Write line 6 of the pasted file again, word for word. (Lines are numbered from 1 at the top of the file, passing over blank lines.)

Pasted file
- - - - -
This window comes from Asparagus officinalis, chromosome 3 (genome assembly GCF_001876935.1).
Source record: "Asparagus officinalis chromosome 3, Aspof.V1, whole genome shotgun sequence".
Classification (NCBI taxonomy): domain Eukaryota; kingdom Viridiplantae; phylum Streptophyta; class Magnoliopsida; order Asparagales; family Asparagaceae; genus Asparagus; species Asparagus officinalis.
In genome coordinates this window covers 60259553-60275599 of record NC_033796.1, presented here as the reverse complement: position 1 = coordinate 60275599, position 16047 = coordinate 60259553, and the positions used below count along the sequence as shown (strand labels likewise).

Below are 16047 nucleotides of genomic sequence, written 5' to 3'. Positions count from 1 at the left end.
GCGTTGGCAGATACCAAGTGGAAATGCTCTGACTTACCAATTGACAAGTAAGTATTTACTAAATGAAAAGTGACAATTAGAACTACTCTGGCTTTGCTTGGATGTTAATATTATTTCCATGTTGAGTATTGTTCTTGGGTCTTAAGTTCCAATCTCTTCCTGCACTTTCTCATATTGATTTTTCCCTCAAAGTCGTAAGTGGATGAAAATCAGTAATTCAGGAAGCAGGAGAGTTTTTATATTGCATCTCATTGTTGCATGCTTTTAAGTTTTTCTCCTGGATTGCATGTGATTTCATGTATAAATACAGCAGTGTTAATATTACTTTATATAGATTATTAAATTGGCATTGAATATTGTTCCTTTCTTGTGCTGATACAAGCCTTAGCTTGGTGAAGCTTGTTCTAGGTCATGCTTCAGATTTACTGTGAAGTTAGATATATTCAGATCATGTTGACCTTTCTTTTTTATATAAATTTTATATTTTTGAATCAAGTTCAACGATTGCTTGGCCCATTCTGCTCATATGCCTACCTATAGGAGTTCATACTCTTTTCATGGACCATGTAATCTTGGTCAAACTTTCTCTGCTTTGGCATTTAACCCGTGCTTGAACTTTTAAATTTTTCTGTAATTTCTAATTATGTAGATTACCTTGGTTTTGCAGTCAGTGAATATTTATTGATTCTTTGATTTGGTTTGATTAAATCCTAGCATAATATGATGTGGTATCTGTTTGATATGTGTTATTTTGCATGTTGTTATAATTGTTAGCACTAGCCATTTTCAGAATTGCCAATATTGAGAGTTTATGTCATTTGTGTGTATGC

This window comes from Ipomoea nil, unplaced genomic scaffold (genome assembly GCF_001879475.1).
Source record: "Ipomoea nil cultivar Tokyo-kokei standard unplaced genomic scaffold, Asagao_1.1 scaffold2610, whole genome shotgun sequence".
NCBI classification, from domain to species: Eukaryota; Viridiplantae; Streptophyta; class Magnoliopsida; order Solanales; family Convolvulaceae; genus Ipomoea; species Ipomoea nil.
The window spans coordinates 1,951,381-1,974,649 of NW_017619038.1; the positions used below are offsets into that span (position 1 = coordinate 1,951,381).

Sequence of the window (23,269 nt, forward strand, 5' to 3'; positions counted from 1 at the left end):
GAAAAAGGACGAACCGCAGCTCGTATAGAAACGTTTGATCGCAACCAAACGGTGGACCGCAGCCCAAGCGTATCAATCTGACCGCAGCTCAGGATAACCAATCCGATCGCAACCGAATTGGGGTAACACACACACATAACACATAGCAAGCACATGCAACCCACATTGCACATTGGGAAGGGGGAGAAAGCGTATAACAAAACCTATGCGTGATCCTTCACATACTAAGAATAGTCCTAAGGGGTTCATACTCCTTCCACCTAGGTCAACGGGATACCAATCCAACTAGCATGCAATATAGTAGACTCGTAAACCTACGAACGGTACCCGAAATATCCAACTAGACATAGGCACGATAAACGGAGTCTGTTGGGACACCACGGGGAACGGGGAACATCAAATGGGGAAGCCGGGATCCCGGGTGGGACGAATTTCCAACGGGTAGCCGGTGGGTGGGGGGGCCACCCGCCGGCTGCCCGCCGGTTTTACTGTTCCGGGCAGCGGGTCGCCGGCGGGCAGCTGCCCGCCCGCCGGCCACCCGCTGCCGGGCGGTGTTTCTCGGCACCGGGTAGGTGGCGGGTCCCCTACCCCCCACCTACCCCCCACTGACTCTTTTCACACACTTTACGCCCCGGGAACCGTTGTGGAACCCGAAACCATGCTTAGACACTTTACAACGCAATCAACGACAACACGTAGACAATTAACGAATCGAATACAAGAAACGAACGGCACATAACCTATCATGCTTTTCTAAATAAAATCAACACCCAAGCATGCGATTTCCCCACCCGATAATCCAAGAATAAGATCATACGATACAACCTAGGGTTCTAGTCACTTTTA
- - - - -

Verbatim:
GCGTTGGCAGATACCAAGTGGAAATGCTCTGACTTACCAATTGACAAGTAAGTATTTACTAAATGAAAAGTGACAATTAGAACTACTCTGGCTTTGCTTGGATGTTAATATTATTTCCATGTTGAGTATTGTTCTTGGGTCTTAAGTTCCAATCTCTTCCTGCACTTTCTCATATTGATTTTTCCCTCAAAGTCGTAAGTGGATGAAAATCAGTAATTCAGGAAGCAGGAGAGTTTTTATATTGCATCTCATTGTTGCATGCTTTTAAGTTTTTCTCCTGGATTGCATGTGATTTCATGTATAAATACAGCAGTGTTAATATTACTTTATATAGATTATTAAATTGGCATTGAATATTGTTCCTTTCTTGTGCTGATACAAGCCTTAGCTTGGTGAAGCTTGTTCTAGGTCATGCTTCAGATTTACTGTGAAGTTAGATATATTCAGATCATGTTGACCTTTCTTTTTTATATAAATTTTATATTTTTGAATCAAGTTCAACGATTGCTTGGCCCATTCTGCTCATATGCCTACCTATAGGAGTTCATACTCTTTTCATGGACCATGTAATCTTGGTCAAACTTTCTCTGCTTTGGCATTTAACCCGTGCTTGAACTTTTAAATTTTTCTGTAATTTCTAATTATGTAGATTACCTTGGTTTTGCAGTCAGTGAATATTTATTGATTCTTTGATTTGGTTTGATTAAATCCTAGCATAATATGATGTGGTATCTGTTTGATATGTGTTATTTTGCATGTTGTTATAATTGTTAGCACTAGCCATTTTCAGAATTGCCAATATTGAGAGTTTATGTCATTTGTGTGTATGC